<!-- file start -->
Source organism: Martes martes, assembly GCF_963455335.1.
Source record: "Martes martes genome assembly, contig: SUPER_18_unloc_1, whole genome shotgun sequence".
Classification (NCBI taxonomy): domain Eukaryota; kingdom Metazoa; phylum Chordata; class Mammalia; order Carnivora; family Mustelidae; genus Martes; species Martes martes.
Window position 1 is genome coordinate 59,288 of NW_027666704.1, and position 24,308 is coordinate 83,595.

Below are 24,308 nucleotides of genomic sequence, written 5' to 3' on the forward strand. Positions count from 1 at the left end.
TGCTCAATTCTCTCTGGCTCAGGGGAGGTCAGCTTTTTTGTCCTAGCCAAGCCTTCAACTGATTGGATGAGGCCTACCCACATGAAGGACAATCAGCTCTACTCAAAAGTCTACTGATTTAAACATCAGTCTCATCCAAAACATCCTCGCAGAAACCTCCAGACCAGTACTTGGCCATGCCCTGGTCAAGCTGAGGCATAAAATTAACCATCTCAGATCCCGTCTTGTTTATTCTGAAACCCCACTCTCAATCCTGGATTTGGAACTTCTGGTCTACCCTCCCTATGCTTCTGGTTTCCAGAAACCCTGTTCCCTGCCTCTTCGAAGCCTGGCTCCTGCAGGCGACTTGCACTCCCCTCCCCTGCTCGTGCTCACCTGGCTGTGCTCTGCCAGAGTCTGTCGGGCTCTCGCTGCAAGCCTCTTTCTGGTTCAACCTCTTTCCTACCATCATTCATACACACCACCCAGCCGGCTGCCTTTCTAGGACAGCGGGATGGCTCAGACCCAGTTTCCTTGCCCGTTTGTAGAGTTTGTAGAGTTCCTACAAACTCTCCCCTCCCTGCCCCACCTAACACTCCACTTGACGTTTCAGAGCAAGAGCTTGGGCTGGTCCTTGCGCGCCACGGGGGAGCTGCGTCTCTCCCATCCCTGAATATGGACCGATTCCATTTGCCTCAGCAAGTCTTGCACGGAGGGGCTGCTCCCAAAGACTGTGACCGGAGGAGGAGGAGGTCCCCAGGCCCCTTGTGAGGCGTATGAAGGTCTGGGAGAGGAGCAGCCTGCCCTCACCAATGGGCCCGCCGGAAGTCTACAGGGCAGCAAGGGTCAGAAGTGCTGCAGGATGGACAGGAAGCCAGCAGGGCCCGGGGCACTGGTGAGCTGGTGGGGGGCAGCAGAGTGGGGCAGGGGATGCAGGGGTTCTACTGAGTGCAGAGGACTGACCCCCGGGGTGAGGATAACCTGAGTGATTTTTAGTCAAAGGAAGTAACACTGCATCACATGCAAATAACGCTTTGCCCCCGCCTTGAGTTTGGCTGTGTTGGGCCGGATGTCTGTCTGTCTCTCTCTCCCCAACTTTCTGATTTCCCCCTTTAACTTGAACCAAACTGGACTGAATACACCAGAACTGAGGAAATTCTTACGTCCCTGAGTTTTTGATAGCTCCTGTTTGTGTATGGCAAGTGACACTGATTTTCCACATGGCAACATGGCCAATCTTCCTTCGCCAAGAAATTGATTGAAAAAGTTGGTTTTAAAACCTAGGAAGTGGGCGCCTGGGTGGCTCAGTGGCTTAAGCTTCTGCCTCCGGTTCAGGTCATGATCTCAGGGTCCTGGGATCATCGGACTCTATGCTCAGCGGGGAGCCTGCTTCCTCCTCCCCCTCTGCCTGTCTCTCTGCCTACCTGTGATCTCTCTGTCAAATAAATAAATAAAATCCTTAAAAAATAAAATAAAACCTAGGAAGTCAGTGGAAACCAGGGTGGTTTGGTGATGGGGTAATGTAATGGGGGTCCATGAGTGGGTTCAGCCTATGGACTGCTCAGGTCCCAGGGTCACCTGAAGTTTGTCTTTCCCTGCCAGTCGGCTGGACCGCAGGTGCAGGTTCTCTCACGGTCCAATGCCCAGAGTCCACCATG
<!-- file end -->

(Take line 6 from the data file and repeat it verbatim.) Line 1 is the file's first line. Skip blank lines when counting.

TGCTCAATTCTCTCTGGCTCAGGGGAGGTCAGCTTTTTTGTCCTAGCCAAGCCTTCAACTGATTGGATGAGGCCTACCCACATGAAGGACAATCAGCTCTACTCAAAAGTCTACTGATTTAAACATCAGTCTCATCCAAAACATCCTCGCAGAAACCTCCAGACCAGTACTTGGCCATGCCCTGGTCAAGCTGAGGCATAAAATTAACCATCTCAGATCCCGTCTTGTTTATTCTGAAACCCCACTCTCAATCCTGGATTTGGAACTTCTGGTCTACCCTCCCTATGCTTCTGGTTTCCAGAAACCCTGTTCCCTGCCTCTTCGAAGCCTGGCTCCTGCAGGCGACTTGCACTCCCCTCCCCTGCTCGTGCTCACCTGGCTGTGCTCTGCCAGAGTCTGTCGGGCTCTCGCTGCAAGCCTCTTTCTGGTTCAACCTCTTTCCTACCATCATTCATACACACCACCCAGCCGGCTGCCTTTCTAGGACAGCGGGATGGCTCAGACCCAGTTTCCTTGCCCGTTTGTAGAGTTTGTAGAGTTCCTACAAACTCTCCCCTCCCTGCCCCACCTAACACTCCACTTGACGTTTCAGAGCAAGAGCTTGGGCTGGTCCTTGCGCGCCACGGGGGAGCTGCGTCTCTCCCATCCCTGAATATGGACCGATTCCATTTGCCTCAGCAAGTCTTGCACGGAGGGGCTGCTCCCAAAGACTGTGACCGGAGGAGGAGGAGGTCCCCAGGCCCCTTGTGAGGCGTATGAAGGTCTGGGAGAGGAGCAGCCTGCCCTCACCAATGGGCCCGCCGGAAGTCTACAGGGCAGCAAGGGTCAGAAGTGCTGCAGGATGGACAGGAAGCCAGCAGGGCCCGGGGCACTGGTGAGCTGGTGGGGGGCAGCAGAGTGGGGCAGGGGATGCAGGGGTTCTACTGAGTGCAGAGGACTGACCCCCGGGGTGAGGATAACCTGAGTGATTTTTAGTCAAAGGAAGTAACACTGCATCACATGCAAATAACGCTTTGCCCCCGCCTTGAGTTTGGCTGTGTTGGGCCGGATGTCTGTCTGTCTCTCTCTCCCCAACTTTCTGATTTCCCCCTTTAACTTGAACCAAACTGGACTGAATACACCAGAACTGAGGAAATTCTTACGTCCCTGAGTTTTTGATAGCTCCTGTTTGTGTATGGCAAGTGACACTGATTTTCCACATGGCAACATGGCCAATCTTCCTTCGCCAAGAAATTGATTGAAAAAGTTGGTTTTAAAACCTAGGAAGTGGGCGCCTGGGTGGCTCAGTGGCTTAAGCTTCTGCCTCCGGTTCAGGTCATGATCTCAGGGTCCTGGGATCATCGGACTCTATGCTCAGCGGGGAGCCTGCTTCCTCCTCCCCCTCTGCCTGTCTCTCTGCCTACCTGTGATCTCTCTGTCAAATAAATAAATAAAATCCTTAAAAAATAAAATAAAACCTAGGAAGTCAGTGGAAACCAGGGTGGTTTGGTGATGGGGTAATGTAATGGGGGTCCATGAGTGGGTTCAGCCTATGGACTGCTCAGGTCCCAGGGTCACCTGAAGTTTGTCTTTCCCTGCCAGTCGGCTGGACCGCAGGTGCAGGTTCTCTCACGGTCCAATGCCCAGAGTCCACCATG